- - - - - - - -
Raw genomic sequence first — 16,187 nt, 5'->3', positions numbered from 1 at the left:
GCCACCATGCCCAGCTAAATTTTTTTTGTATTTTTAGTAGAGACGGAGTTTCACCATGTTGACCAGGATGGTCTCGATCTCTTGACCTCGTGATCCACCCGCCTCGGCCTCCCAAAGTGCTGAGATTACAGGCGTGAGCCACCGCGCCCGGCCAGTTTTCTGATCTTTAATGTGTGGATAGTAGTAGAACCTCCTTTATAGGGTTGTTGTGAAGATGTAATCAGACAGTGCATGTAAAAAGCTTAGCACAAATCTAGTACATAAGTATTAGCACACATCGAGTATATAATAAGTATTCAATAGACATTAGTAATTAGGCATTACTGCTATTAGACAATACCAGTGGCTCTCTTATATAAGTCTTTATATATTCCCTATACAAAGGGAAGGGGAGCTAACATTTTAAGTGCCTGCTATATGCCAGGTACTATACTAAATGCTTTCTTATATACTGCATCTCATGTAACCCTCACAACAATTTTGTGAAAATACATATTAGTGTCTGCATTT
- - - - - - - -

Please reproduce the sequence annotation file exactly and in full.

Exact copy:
Raw genomic sequence first — 16,187 nt, 5'->3', positions numbered from 1 at the left:
GCCACCATGCCCAGCTAAATTTTTTTTGTATTTTTAGTAGAGACGGAGTTTCACCATGTTGACCAGGATGGTCTCGATCTCTTGACCTCGTGATCCACCCGCCTCGGCCTCCCAAAGTGCTGAGATTACAGGCGTGAGCCACCGCGCCCGGCCAGTTTTCTGATCTTTAATGTGTGGATAGTAGTAGAACCTCCTTTATAGGGTTGTTGTGAAGATGTAATCAGACAGTGCATGTAAAAAGCTTAGCACAAATCTAGTACATAAGTATTAGCACACATCGAGTATATAATAAGTATTCAATAGACATTAGTAATTAGGCATTACTGCTATTAGACAATACCAGTGGCTCTCTTATATAAGTCTTTATATATTCCCTATACAAAGGGAAGGGGAGCTAACATTTTAAGTGCCTGCTATATGCCAGGTACTATACTAAATGCTTTCTTATATACTGCATCTCATGTAACCCTCACAACAATTTTGTGAAAATACATATTAGTGTCTGCATTT